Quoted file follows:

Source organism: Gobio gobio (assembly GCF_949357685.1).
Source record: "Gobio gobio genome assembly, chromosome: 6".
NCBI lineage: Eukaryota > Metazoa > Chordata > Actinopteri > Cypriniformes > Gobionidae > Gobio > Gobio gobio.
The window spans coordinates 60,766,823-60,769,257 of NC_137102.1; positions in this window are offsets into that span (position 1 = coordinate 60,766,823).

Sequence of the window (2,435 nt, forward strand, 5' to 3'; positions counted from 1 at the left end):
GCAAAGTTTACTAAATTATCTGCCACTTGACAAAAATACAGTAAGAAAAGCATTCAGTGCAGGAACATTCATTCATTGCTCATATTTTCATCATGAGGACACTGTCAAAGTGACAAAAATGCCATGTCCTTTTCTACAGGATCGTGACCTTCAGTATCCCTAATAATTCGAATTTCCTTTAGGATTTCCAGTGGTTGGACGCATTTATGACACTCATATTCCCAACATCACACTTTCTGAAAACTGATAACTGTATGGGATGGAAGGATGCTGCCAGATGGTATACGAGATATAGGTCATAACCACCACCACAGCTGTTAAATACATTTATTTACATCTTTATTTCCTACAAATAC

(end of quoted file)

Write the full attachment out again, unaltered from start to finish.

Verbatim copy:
Source organism: Gobio gobio (assembly GCF_949357685.1).
Source record: "Gobio gobio genome assembly, chromosome: 6".
NCBI lineage: Eukaryota > Metazoa > Chordata > Actinopteri > Cypriniformes > Gobionidae > Gobio > Gobio gobio.
The window spans coordinates 60,766,823-60,769,257 of NC_137102.1; positions in this window are offsets into that span (position 1 = coordinate 60,766,823).

Sequence of the window (2,435 nt, forward strand, 5' to 3'; positions counted from 1 at the left end):
GCAAAGTTTACTAAATTATCTGCCACTTGACAAAAATACAGTAAGAAAAGCATTCAGTGCAGGAACATTCATTCATTGCTCATATTTTCATCATGAGGACACTGTCAAAGTGACAAAAATGCCATGTCCTTTTCTACAGGATCGTGACCTTCAGTATCCCTAATAATTCGAATTTCCTTTAGGATTTCCAGTGGTTGGACGCATTTATGACACTCATATTCCCAACATCACACTTTCTGAAAACTGATAACTGTATGGGATGGAAGGATGCTGCCAGATGGTATACGAGATATAGGTCATAACCACCACCACAGCTGTTAAATACATTTATTTACATCTTTATTTCCTACAAATAC